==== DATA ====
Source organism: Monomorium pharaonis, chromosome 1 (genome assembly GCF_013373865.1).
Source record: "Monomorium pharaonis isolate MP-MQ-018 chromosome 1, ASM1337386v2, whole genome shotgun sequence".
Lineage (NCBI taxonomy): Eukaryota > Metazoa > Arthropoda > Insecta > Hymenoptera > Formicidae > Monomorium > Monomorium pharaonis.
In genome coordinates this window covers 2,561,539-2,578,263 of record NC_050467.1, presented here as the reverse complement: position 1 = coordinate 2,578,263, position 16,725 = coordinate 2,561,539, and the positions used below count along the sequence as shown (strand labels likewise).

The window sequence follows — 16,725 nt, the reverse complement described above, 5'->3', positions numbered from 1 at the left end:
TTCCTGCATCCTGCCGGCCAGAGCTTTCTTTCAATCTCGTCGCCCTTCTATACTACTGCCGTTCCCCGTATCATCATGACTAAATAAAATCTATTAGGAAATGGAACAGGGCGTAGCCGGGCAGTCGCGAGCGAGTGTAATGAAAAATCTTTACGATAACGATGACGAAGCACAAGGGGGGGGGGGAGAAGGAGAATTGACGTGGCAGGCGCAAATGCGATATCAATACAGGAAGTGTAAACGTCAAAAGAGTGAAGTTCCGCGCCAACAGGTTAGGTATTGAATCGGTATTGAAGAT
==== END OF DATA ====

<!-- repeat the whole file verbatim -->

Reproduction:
Source organism: Monomorium pharaonis, chromosome 1 (genome assembly GCF_013373865.1).
Source record: "Monomorium pharaonis isolate MP-MQ-018 chromosome 1, ASM1337386v2, whole genome shotgun sequence".
Lineage (NCBI taxonomy): Eukaryota > Metazoa > Arthropoda > Insecta > Hymenoptera > Formicidae > Monomorium > Monomorium pharaonis.
In genome coordinates this window covers 2,561,539-2,578,263 of record NC_050467.1, presented here as the reverse complement: position 1 = coordinate 2,578,263, position 16,725 = coordinate 2,561,539, and the positions used below count along the sequence as shown (strand labels likewise).

The window sequence follows — 16,725 nt, the reverse complement described above, 5'->3', positions numbered from 1 at the left end:
TTCCTGCATCCTGCCGGCCAGAGCTTTCTTTCAATCTCGTCGCCCTTCTATACTACTGCCGTTCCCCGTATCATCATGACTAAATAAAATCTATTAGGAAATGGAACAGGGCGTAGCCGGGCAGTCGCGAGCGAGTGTAATGAAAAATCTTTACGATAACGATGACGAAGCACAAGGGGGGGGGGGAGAAGGAGAATTGACGTGGCAGGCGCAAATGCGATATCAATACAGGAAGTGTAAACGTCAAAAGAGTGAAGTTCCGCGCCAACAGGTTAGGTATTGAATCGGTATTGAAGAT